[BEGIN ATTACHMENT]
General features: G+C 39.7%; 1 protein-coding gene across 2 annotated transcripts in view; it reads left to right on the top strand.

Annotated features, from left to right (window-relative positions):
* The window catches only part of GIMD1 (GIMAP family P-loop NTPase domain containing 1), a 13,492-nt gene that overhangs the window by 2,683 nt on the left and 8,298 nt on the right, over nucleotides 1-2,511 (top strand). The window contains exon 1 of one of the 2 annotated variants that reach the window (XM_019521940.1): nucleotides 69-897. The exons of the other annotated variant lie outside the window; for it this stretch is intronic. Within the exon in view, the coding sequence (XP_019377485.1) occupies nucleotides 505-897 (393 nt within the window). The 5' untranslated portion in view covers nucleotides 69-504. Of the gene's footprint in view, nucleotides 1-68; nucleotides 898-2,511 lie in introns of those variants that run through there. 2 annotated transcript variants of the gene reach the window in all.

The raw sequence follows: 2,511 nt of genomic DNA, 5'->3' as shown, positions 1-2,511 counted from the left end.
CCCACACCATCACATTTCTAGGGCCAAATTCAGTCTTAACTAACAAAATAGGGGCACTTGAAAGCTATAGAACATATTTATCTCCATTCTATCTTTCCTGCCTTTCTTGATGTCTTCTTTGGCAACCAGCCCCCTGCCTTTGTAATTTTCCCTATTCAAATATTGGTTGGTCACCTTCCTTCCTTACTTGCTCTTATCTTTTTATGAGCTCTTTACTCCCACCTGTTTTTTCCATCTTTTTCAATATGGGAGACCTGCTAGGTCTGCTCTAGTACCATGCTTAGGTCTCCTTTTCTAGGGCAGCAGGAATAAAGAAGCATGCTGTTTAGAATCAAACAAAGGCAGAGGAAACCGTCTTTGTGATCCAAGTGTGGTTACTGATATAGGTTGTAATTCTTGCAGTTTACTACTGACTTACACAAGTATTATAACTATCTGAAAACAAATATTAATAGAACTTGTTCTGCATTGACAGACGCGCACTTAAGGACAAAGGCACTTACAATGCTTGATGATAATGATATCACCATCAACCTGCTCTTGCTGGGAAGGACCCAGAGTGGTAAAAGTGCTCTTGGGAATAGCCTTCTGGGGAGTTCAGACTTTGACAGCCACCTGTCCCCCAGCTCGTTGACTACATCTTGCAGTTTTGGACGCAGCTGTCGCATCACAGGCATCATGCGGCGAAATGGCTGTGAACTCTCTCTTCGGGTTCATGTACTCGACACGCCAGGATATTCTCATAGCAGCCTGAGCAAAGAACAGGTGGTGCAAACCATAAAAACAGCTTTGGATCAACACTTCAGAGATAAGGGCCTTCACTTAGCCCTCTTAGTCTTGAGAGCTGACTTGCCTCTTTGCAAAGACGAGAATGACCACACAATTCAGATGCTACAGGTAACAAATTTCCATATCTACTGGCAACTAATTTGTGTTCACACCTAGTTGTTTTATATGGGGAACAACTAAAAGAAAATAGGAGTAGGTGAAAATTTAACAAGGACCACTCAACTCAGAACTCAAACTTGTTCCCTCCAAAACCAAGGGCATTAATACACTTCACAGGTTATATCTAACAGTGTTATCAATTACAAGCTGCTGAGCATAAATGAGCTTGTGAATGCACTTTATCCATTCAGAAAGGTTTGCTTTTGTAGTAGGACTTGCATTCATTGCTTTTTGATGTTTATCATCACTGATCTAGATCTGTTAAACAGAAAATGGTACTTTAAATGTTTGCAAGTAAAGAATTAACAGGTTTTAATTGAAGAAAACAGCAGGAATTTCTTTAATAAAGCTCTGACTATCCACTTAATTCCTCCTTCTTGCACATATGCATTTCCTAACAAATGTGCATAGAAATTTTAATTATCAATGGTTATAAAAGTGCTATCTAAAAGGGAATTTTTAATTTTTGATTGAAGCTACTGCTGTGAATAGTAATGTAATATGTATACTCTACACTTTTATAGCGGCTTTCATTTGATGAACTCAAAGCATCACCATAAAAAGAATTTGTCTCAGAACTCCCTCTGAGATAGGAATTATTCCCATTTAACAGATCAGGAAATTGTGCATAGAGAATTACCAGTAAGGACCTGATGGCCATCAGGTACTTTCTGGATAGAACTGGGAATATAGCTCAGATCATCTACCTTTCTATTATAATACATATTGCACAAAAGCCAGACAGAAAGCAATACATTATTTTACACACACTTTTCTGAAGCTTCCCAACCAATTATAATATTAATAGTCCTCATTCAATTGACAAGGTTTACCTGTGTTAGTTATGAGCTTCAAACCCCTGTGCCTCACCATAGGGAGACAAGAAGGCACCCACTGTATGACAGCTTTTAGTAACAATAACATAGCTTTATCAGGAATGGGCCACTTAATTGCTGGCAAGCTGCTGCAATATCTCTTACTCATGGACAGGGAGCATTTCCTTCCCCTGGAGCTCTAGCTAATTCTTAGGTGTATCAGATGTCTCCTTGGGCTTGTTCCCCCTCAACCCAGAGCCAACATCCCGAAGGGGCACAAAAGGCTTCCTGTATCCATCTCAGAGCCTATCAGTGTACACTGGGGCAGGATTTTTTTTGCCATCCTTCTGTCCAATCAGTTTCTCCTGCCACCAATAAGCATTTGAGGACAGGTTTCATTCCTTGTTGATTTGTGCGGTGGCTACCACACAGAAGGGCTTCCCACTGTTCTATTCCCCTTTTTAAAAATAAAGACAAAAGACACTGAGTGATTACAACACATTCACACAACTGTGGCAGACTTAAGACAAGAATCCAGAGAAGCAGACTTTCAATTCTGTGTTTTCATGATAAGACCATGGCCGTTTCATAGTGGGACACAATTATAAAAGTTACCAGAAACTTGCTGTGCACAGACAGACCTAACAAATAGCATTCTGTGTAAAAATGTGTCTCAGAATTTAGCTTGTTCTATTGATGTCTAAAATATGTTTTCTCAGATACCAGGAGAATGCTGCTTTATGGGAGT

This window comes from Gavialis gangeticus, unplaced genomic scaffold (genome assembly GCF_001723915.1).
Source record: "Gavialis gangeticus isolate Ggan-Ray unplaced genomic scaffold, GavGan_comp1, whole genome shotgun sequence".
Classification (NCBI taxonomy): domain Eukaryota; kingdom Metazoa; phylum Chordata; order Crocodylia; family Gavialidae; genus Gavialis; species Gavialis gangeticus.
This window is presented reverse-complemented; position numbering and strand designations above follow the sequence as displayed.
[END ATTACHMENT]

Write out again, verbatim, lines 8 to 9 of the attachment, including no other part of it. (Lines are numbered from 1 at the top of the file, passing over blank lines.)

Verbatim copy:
Classification (NCBI taxonomy): domain Eukaryota; kingdom Metazoa; phylum Chordata; order Crocodylia; family Gavialidae; genus Gavialis; species Gavialis gangeticus.
This window is presented reverse-complemented; position numbering and strand designations above follow the sequence as displayed.